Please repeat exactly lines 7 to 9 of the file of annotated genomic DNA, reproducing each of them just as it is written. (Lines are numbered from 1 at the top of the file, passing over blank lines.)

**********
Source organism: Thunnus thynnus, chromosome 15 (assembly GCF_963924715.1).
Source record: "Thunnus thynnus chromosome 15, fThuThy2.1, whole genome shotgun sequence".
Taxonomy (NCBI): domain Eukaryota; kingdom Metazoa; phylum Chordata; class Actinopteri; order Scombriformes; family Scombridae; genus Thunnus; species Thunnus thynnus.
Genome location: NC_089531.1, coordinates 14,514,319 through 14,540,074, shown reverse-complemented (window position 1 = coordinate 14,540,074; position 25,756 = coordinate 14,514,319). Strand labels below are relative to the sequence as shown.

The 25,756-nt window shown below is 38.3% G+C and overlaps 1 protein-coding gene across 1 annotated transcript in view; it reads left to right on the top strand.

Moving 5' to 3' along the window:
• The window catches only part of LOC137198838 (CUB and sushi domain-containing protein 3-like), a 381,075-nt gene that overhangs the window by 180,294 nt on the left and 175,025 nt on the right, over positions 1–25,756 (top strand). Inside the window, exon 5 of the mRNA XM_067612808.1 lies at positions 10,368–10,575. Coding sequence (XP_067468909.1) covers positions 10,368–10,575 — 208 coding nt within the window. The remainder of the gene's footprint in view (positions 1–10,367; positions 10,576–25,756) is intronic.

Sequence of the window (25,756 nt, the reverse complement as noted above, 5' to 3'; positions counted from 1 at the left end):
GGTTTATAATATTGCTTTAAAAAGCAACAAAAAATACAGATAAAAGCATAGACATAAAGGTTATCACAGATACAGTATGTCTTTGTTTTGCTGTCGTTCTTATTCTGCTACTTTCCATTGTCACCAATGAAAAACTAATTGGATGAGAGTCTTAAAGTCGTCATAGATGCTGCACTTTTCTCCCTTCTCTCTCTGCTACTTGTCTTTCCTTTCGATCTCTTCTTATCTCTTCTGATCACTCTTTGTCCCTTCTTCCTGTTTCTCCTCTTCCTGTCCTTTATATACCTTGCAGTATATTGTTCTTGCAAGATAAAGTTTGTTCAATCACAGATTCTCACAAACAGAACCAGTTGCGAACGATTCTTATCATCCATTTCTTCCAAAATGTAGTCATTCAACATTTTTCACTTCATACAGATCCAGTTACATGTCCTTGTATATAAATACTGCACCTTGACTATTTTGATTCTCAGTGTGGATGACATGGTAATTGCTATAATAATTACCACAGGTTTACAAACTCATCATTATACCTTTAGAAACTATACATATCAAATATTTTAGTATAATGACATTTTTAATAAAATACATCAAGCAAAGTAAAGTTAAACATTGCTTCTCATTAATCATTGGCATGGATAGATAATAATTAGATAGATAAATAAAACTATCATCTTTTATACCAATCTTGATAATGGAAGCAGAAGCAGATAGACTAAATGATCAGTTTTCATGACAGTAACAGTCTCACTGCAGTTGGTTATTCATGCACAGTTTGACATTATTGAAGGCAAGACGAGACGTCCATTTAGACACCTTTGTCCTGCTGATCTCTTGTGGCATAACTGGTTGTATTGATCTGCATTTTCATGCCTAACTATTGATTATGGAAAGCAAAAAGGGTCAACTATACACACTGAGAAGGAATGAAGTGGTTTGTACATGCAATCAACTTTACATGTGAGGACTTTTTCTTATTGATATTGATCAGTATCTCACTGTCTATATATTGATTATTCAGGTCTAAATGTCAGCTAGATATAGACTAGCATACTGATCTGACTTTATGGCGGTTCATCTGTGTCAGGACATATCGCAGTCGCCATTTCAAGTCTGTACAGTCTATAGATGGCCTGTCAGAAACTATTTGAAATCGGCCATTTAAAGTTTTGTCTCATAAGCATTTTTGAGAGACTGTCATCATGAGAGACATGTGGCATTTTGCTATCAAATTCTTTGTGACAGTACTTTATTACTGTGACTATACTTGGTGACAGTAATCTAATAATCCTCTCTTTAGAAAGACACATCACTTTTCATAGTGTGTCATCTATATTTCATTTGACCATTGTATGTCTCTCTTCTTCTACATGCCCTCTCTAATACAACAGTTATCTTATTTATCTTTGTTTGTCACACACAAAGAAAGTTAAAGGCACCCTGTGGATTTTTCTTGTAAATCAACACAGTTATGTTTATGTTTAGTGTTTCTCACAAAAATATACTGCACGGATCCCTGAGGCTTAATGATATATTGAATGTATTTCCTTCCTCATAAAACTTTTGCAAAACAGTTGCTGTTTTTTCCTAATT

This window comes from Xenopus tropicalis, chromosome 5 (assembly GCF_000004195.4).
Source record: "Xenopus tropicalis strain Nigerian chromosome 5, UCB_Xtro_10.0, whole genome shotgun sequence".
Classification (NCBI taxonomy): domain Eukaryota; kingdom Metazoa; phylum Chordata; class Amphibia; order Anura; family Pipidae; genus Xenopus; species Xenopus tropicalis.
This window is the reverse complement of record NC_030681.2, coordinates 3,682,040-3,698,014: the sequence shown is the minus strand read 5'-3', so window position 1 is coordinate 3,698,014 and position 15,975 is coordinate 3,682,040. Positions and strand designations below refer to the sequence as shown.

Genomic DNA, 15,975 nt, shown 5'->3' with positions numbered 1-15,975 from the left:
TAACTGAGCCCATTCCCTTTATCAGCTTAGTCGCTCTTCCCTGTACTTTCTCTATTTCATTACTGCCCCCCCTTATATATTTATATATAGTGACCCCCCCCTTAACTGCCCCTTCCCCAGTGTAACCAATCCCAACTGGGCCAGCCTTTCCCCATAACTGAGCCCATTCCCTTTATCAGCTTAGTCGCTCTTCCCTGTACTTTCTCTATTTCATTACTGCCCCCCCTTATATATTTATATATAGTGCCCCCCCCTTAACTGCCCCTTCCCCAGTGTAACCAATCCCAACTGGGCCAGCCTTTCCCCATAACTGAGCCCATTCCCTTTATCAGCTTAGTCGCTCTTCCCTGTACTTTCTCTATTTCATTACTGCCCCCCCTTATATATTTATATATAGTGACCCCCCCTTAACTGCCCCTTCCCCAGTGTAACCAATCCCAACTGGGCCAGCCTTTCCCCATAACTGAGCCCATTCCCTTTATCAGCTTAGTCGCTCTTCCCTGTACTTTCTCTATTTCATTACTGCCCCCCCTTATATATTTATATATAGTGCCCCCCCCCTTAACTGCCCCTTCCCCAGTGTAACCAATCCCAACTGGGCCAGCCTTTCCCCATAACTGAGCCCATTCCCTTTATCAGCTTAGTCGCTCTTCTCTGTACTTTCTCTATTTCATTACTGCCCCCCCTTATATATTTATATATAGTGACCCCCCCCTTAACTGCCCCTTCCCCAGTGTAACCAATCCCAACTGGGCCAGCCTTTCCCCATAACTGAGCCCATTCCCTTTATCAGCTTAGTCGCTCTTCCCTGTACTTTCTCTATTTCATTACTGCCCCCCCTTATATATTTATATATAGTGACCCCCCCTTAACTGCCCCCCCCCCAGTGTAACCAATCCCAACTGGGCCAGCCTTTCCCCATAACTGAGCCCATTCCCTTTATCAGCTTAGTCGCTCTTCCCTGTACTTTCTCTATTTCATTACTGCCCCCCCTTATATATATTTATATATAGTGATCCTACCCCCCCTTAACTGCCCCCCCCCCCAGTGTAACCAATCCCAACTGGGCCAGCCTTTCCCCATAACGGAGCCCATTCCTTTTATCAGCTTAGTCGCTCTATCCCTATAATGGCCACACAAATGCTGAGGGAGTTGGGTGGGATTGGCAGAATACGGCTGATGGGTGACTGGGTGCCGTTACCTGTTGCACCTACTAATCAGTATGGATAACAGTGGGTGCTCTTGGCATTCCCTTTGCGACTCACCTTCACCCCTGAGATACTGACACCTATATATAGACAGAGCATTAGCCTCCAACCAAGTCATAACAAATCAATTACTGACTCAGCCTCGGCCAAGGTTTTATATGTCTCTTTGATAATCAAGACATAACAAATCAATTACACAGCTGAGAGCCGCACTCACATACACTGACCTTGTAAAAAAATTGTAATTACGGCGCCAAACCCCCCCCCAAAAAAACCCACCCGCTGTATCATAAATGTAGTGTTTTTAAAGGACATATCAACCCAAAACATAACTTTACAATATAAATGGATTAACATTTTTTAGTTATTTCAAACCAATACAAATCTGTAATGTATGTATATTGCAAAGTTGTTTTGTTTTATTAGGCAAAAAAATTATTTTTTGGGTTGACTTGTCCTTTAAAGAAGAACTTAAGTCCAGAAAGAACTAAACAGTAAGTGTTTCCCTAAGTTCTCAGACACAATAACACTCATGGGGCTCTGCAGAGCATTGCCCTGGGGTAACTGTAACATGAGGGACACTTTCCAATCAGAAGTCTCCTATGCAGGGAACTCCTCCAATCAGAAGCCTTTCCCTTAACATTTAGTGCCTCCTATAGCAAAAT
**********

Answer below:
• The window catches only part of LOC137198838 (CUB and sushi domain-containing protein 3-like), a 381,075-nt gene that overhangs the window by 180,294 nt on the left and 175,025 nt on the right, over positions 1–25,756 (top strand). Inside the window, exon 5 of the mRNA XM_067612808.1 lies at positions 10,368–10,575. Coding sequence (XP_067468909.1) covers positions 10,368–10,575 — 208 coding nt within the window. The remainder of the gene's footprint in view (positions 1–10,367; positions 10,576–25,756) is intronic.

Sequence of the window (25,756 nt, the reverse complement as noted above, 5' to 3'; positions counted from 1 at the left end):
GGTTTATAATATTGCTTTAAAAAGCAACAAAAAATACAGATAAAAGCATAGACATAAAGGTTATCACAGATACAGTATGTCTTTGTTTTGCTGTCGTTCTTATTCTGCTACTTTCCATTGTCACCAATGAAAAACTAATTGGATGAGAGTCTTAAAGTCGTCATAGATGCTGCACTTTTCTCCCTTCTCTCTCTGCTACTTGTCTTTCCTTTCGATCTCTTCTTATCTCTTCTGATCACTCTTTGTCCCTTCTTCCTGTTTCTCCTCTTCCTGTCCTTTATATACCTTGCAGTATATTGTTCTTGCAAGATAAAGTTTGTTCAATCACAGATTCTCACAAACAGAACCAGTTGCGAACGATTCTTATCATCCATTTCTTCCAAAATGTAGTCATTCAACATTTTTCACTTCATACAGATCCAGTTACATGTCCTTGTATATAAATACTGCACCTTGACTATTTTGATTCTCAGTGTGGATGACATGGTAATTGCTATAATAATTACCACAGGTTTACAAACTCATCATTATACCTTTAGAAACTATACATATCAAATATTTTAGTATAATGACATTTTTAATAAAATACATCAAGCAAAGTAAAGTTAAACATTGCTTCTCATTAATCATTGGCATGGATAGATAATAATTAGATAGATAAATAAAACTATCATCTTTTATACCAATCTTGATAATGGAAGCAGAAGCAGATAGACTAAATGATCAGTTTTCATGACAGTAACAGTCTCACTGCAGTTGGTTATTCATGCACAGTTTGACATTATTGAAGGCAAGACGAGACGTCCATTTAGACACCTTTGTCCTGCTGATCTCTTGTGGCATAACTGGTTGTATTGATCTGCATTTTCATGCCTAACTATTGATTATGGAAAGCAAAAAGGGTCAACTATACACACTGAGAAGGAATGAAGTGGTTTGTACATGCAATCAACTTTACATGTGAGGACTTTTTCTTATTGATATTGATCAGTATCTCACTGTCTATATATTGATTATTCAGGTCTAAATGTCAGCTAGATATAGACTAGCATACTGATCTGACTTTATGGCGGTTCATCTGTGTCAGGACATATCGCAGTCGCCATTTCAAGTCTGTACAGTCTATAGATGGCCTGTCAGAAACTATTTGAAATCGGCCATTTAAAGTTTTGTCTCATAAGCATTTTTGAGAGACTGTCATCATGAGAGACATGTGGCATTTTGCTATCAAATTCTTTGTGACAGTACTTTATTACTGTGACTATACTTGGTGACAGTAATCTAATAATCCTCTCTTTAGAAAGACACATCACTTTTCATAGTGTGTCATCTATATTTCATTTGACCATTGTATGTCTCTCTTCTTCTACATGCCCTCTCTAATACAACAGTTATCTTATTTATCTTTGTTTGTCACACACAAAGAAAGTTAAAGGCACCCTGTGGATTTTTCTTGTAAATCAACACAGTTATGTTTATGTTTAGTGTTTCTCACAAAAATATACTGCACGGATCCCTGAGGCTTAATGATATATTGAATGTATTTCCTTCCTCATAAAACTTTTGCAAAACAGTTGCTGTTTTTTCCTAATT